Jay Taylor's notesback to listing index
How to capture ordered STDOUT/STDERR and add timestamp/prefixes?[web search]
I have explored almost all available similar questions, to no avail.
Let me describe the problem in detail:
I run some unattended scripts and these can produce standard output and standard error lines, I want to capture them in their precise order as displayed by a terminal emulator and then add a prefix like "STDERR: " and "STDOUT: " to them.
I have tried using pipes and even epoll-based approach on them, to no avail. I think solution is in pty usage, although I am no master at that. I have also peeked into the source code of Gnome's VTE, but that has not been much productive.
Ideally I would use Go instead of Bash to accomplish this, but I have not been able to. Seems like pipes automatically forbid keeping a correct lines order because of buffering.
Has somebody been able to do something similar? Or it is just impossible? I think that if a terminal emulator can do it, then it's not - maybe by creating a small C program handling the PTY(s) differently?
Ideally I would use asynchronous input to read these 2 streams (STDOUT and STDERR) and then re-print them second my needs, but order of input is crucial!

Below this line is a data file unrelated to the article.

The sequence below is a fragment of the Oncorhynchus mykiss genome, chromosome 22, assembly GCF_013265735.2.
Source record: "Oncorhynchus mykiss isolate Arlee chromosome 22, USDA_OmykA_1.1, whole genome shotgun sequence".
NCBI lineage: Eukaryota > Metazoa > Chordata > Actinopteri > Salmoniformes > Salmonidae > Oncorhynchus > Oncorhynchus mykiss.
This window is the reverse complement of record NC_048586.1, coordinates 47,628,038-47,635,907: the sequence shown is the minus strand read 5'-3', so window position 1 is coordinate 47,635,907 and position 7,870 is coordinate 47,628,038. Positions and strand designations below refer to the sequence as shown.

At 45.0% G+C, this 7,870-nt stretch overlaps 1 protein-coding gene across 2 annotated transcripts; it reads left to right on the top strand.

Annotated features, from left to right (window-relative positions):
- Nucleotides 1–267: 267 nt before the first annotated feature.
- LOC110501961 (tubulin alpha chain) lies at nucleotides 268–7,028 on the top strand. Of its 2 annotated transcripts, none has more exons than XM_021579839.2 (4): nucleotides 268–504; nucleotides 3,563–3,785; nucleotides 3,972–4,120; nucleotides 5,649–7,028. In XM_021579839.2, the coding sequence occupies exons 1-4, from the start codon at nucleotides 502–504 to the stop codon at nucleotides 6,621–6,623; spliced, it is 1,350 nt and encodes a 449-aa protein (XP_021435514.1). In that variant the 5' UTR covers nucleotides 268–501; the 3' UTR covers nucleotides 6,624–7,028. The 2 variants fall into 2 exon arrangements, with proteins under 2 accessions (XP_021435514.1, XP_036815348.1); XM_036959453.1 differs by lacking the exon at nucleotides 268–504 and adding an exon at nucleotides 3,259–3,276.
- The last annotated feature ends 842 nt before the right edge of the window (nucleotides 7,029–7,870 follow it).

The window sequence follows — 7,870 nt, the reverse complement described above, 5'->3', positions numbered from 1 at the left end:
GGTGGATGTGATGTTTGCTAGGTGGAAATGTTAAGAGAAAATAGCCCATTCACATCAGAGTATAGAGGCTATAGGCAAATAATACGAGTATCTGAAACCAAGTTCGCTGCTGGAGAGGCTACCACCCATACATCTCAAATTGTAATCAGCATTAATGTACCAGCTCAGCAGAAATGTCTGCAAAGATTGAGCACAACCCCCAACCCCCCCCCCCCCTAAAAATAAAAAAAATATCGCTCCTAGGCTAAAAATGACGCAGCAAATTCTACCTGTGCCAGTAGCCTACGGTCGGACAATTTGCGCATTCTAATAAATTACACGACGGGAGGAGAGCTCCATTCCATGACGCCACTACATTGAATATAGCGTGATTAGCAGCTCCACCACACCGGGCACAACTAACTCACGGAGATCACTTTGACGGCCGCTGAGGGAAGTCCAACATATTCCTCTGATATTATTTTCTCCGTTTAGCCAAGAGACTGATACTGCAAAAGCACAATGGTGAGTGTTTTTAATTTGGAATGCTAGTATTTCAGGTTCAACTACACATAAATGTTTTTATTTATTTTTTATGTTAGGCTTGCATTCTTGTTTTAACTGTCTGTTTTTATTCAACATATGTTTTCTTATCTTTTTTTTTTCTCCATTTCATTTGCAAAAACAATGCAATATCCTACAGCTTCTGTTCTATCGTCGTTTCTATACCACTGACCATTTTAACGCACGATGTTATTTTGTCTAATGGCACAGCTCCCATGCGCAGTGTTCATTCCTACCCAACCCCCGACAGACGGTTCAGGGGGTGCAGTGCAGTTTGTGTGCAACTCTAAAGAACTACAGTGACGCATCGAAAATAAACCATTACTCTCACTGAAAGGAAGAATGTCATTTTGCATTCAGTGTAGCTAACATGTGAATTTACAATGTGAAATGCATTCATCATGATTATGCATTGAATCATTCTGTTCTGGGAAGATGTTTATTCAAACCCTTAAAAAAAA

NOTE: I am aware of stderred but it does not work for me with Bash scripts and cannot be easily edited to add a prefix (since it basically wraps plenty of syscalls).
Update: added below two gists
(sub-second random delays can be added in sample script I provided to prove a consistent result)
Update: solution to this question would also solve this other question, as @Gilles pointed out. However I have come to the conclusion that it's not possible to do what asked here and there. When using
I will be eager to update this question if somebody can disproof the above.
You might use coprocesses. Simple wrapper that feeds both outputs of a given command to two
Note several things:
As far as coprocesses be sure to read Stéphane's excellent answer in How do you use the command coproc in Bash? for in depth insight.
Method #1. Using file descriptors and awk
What about something like this using the solutions from this SO Q&A titled: Is there a Unix utility to prepend timestamps to lines of text? and this SO Q&A titled: pipe STDOUT and STDERR to two different processes in shell script?.
Step 1, we create 2 functions in Bash that will perform the timestamp message when called.
Step 2 you'd use the above functions like so to get the desired messaging:
Here I've concocted an example that will write
Method #2. Using annotate-output
There's a tool called
If we put our above example command sequence into a script called
We can then run it like this:
The output's format can be controlled for the timestamp portion but not beyond that. But it's similar output to what you're looking for, so it may fit the bill.
Not the answer you're looking for? Browse other questions tagged / bash / shell / io-redirection / pipe or ask your own question.
1 year ago
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